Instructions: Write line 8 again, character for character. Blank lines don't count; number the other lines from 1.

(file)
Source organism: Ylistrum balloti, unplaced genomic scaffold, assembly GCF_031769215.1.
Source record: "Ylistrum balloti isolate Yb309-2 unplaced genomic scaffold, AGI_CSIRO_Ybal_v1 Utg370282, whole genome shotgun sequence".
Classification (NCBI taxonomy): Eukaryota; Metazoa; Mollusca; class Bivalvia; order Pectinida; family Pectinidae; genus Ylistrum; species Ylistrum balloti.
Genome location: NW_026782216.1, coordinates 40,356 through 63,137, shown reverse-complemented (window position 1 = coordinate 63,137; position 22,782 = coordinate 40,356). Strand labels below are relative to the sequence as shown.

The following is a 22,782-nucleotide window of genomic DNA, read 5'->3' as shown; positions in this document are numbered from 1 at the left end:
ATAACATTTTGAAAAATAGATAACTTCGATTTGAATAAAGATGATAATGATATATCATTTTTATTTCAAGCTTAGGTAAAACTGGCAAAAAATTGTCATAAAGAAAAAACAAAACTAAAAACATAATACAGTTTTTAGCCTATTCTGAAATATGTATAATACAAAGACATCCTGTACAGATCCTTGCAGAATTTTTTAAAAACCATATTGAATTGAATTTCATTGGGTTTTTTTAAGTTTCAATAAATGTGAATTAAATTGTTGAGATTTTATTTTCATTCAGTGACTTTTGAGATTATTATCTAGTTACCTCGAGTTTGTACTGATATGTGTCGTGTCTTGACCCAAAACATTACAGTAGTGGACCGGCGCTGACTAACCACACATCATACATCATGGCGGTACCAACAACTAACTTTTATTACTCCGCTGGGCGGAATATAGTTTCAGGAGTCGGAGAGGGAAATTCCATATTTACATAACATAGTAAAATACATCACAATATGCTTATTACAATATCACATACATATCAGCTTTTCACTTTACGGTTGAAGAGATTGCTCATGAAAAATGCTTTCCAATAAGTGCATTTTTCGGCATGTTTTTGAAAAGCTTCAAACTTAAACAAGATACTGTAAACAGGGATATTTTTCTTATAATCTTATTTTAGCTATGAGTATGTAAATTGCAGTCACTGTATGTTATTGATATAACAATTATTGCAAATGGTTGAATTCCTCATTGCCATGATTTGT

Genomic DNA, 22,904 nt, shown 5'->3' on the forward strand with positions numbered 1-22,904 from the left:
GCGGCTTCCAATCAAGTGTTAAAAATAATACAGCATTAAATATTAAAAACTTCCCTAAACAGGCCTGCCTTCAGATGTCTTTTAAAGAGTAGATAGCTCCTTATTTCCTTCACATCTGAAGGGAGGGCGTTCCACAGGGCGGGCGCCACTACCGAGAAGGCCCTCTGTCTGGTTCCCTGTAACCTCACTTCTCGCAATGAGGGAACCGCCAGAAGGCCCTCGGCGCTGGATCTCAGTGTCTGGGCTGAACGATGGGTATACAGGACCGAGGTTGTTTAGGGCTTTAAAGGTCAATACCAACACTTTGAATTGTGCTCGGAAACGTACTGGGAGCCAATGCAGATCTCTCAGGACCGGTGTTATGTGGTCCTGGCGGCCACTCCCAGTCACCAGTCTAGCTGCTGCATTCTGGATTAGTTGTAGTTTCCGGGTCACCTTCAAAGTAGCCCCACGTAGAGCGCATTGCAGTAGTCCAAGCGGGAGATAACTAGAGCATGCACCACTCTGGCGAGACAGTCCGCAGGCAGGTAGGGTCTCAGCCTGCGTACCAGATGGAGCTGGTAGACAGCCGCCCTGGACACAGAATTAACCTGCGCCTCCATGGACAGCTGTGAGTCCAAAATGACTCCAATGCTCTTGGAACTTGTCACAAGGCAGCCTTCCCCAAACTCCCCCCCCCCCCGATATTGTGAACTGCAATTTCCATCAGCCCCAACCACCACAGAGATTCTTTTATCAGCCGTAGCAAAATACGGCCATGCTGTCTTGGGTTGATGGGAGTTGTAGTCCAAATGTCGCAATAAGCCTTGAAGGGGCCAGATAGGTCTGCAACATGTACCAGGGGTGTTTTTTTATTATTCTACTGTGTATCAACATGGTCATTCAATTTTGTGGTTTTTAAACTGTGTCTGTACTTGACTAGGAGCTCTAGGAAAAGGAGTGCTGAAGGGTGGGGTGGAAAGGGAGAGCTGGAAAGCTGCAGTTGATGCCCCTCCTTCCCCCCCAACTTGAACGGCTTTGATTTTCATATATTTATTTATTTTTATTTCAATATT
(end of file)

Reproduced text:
GCGGCTTCCAATCAAGTGTTAAAAATAATACAGCATTAAATATTAAAAACTTCCCTAAACAGGCCTGCCTTCAGATGTCTTTTAAAGAGTAGATAGCTCCTTATTTCCTTCACATCTGAAGGGAGGGCGTTCCACAGGGCGGGCGCCACTACCGAGAAGGCCCTCTGTCTGGTTCCCTGTAACCTCACTTCTCGCAATGAGGGAACCGCCAGAAGGCCCTCGGCGCTGGATCTCAGTGTCTGGGCTGAACGATGGGTATACAGGACCGAGGTTGTTTAGGGCTTTAAAGGTCAATACCAACACTTTGAATTGTGCTCGGAAACGTACTGGGAGCCAATGCAGATCTCTCAGGACCGGTGTTATGTGGTCCTGGCGGCCACTCCCAGTCACCAGTCTAGCTGCTGCATTCTGGATTAGTTGTAGTTTCCGGGTCACCTTCAAAGTAGCCCCACGTAGAGCGCATTGCAGTAGTCCAAGCGGGAGATAACTAGAGCATGCACCACTCTGGCGAGACAGTCCGCAGGCAGGTAGGGTCTCAGCCTGCGTACCAGATGGAGCTGGTAGACAGCCGCCCTGGACACAGAATTAACCTGCGCCTCCATGGACAGCTGTGAGTCCAAAATGACTCCAATGCTCTTGGAACTTGTCACAAGGCAGCCTTCCCCAAACTCCCCCCCCCCCCGATATTGTGAACTGCAATTTCCATCAGCCCCAACCACCACAGAGATTCTTTTATCAGCCGTAGCAAAATACGGCCATGCTGTCTTGGGTTGATGGGAGTTGTAGTCCAAATGTCGCAATAAGCCTTGAAGGGGCCAGATAGGTCTGCAACATGTACCAGGGGTGTTTTTTTATTATTCTACTGTGTATCAACATGGTCATTCAATTTTGTGGTTTTTAAACTGTGTCTGTACTTGACTAGGAGCTCTAGGAAAAGGAGTGCTGAAGGGTGGGGTGGAAAGGGAGAGCTGGAAAGCTGCAGTTGATGCCCCTCCTTCCCCCCCAACTTGAACGGCTTTGATTTTCATATATTTATTTATTTTTATTTCAATATT